It is also possible that this threshold has been lowered by pre-existing immunity conferred by past infections with cold-causing coronaviruses. That sort of protection would come from memory t-cells, another part of the immune system’s armamentarium. Unlike antibodies, which are custom-made to attack a given pathogen, t-cells are less picky in recognising and going after a harmful invader. Several studies of blood samples taken before sars-cov-2 emerged have found t-cells that put up a robust reaction to that virus in 20-50% of cases. This is an exciting result. But it is not yet known whether people with such t-cells will have less severe covid-19 disease, or none at all, if they are exposed to sars-cov-2 in real life. An outbreak of covid-19 on a French aircraft-carrier did not come to a halt until 70% of the crew had become infected, which suggests that cross-protection from common-cold infections may just be a nice theory.

All this means that if sars-cov-2 is left on the loose perhaps half or more of people will become infected over the course of six months. The Great Barrington proposal is that, as this happens, countries must double down on protecting the most vulnerable. Identifying who these vulnerable people are is not a foolproof task, but knowledge about the worst combinations of risk factors is getting better. A paper published in the BMJ on October 20th describes a covid-19 risk calculator that predicts an individual’s probability of hospitalisation and death, using data on 6m people in Britain. Validation of this algorithm on 2m others showed that the 5% of people predicted to be at greatest risk by the calculator accounted for 75% of the covid-19 deaths.

But awareness of such risk scores or simpler markers of high risk (old age, obesity and diabetes in particular) is all too often of little use in practice. Most people cannot change their lives in ways that eliminate their risk of infection, particularly when there are lots of infections all around. Those who care for them, or live in the same home, would get infected at some point—and unwittingly pass the virus on. Though most deaths from covid-19 are among the elderly, many adults in younger age groups are at high risk. At the peak of the covid-19 epidemic in England and Wales deaths among people aged 45 to 64 years were 80% higher than usual (see chart 2) despite a lockdown and official advice to the most vulnerable to “shield” from the virus by not leaving their homes at all.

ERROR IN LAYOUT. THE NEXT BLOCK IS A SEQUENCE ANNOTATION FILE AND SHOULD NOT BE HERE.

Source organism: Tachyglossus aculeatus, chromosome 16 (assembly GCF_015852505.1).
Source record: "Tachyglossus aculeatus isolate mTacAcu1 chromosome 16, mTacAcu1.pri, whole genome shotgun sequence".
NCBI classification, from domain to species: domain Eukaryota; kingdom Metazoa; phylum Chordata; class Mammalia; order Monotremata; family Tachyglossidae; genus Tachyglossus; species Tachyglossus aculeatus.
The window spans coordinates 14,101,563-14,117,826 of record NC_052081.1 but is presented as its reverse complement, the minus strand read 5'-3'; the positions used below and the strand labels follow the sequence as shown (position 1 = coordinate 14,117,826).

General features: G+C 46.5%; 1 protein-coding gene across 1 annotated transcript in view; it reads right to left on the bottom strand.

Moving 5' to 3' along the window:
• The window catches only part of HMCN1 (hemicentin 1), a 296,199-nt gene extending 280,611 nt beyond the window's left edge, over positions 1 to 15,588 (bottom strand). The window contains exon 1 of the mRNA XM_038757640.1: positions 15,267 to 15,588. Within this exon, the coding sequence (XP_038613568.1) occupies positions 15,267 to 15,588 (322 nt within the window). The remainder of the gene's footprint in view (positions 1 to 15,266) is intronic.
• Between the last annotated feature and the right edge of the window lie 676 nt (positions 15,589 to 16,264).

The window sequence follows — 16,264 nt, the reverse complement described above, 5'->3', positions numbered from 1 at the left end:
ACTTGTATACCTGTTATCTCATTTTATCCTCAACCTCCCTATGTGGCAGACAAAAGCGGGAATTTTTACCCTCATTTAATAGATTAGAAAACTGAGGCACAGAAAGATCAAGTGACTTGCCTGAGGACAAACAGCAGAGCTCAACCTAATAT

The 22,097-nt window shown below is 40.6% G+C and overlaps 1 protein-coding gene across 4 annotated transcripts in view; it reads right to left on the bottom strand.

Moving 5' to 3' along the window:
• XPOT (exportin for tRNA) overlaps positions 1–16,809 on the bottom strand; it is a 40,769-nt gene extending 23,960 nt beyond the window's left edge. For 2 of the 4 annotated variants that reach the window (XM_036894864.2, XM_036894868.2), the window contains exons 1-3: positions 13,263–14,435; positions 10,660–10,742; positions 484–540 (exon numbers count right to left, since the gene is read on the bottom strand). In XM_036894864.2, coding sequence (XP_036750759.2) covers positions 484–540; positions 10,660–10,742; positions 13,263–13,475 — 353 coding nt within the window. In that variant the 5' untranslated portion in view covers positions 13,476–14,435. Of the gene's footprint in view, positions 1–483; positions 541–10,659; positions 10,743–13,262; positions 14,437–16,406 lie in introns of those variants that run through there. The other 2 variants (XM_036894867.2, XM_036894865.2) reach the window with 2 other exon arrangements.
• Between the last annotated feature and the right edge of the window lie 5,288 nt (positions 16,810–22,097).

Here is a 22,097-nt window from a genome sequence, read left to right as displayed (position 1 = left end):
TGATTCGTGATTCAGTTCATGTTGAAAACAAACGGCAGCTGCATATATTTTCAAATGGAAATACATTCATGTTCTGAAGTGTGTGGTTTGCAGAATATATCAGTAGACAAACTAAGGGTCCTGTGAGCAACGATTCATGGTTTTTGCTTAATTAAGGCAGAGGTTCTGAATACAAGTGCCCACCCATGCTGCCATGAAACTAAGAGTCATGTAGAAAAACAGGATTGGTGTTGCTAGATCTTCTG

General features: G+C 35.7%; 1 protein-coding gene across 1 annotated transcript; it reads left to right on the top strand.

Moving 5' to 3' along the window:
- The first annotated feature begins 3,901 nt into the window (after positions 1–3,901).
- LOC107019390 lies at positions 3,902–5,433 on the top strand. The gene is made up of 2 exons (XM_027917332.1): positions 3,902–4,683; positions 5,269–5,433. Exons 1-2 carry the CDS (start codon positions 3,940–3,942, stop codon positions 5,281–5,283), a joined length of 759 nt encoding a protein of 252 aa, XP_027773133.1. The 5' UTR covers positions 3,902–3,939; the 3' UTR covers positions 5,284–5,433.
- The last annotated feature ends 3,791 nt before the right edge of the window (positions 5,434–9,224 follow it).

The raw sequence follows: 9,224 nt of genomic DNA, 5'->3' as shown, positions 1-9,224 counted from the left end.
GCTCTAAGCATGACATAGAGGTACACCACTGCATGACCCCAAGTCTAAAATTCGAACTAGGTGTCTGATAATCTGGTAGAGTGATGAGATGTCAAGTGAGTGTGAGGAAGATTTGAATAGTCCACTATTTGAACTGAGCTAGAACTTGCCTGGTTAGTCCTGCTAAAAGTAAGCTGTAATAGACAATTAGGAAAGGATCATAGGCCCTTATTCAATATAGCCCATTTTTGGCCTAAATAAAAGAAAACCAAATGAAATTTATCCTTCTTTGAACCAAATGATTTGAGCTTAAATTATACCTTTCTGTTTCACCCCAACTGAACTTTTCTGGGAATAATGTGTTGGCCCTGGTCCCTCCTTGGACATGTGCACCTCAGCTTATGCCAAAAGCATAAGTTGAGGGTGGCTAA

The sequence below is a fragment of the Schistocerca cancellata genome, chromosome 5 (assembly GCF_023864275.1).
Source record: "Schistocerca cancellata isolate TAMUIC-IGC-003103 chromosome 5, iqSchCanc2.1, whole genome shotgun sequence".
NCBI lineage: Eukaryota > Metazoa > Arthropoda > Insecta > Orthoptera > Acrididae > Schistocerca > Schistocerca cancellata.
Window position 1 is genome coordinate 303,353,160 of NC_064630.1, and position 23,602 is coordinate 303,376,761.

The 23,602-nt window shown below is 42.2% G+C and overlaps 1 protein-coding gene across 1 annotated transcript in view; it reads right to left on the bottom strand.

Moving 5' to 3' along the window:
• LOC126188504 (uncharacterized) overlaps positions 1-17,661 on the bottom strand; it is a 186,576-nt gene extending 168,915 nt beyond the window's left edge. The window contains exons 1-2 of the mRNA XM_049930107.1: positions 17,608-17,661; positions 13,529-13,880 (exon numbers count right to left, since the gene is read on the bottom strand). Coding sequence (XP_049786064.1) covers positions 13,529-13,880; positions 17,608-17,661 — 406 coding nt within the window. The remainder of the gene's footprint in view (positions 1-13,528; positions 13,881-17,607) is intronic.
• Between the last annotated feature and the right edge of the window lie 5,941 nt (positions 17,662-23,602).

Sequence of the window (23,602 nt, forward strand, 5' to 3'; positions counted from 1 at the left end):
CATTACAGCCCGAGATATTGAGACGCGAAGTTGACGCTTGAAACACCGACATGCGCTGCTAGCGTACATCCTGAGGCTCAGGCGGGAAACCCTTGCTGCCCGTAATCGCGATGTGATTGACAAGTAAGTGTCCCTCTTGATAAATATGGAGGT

Although the vast majority of people do not get seriously ill if covid strikes, as many as 5% of those who develop symptoms may remain unwell for at least eight weeks (a condition known as “long covid”). Some of them have not recovered after six months, and there are fears that they may never get back to normal. Even if less than 1% of the infected end up in this unlucky group, for a country the size of Britain that would be hundreds of thousands of people with lifelong disability. Another big unknown is whether there are any hidden health consequences of the virus that may show up in the future. Some studies have found subtle heart changes following mild covid-19. It may not be clear for years whether these lead to serious heart problems for some people, or do not matter at all.


The Great Barrington plan, then, is a high-risk, high-reward proposition. The John Snow one, by contrast, would minimise covid deaths in the short term, but lives lost in the long-term, because of lockdowns and other disruptions, might end up being more numerous. Over time, as governments fix the test and trace systems that are needed to replace the broader restrictions, the motivation for the Great Barrington course of action will become less potent.

With luck, this whole debate will be rendered irrelevant by the invention of a vaccine or the development of suitable drugs to treat covid. The results of several efficacy trials of vaccines, and tests on promising pharmaceuticals, are expected in the coming weeks. If covid-19 is less deadly and some herd immunity comes from a vaccine, the paths charted by the two petitions will, eventually, come together.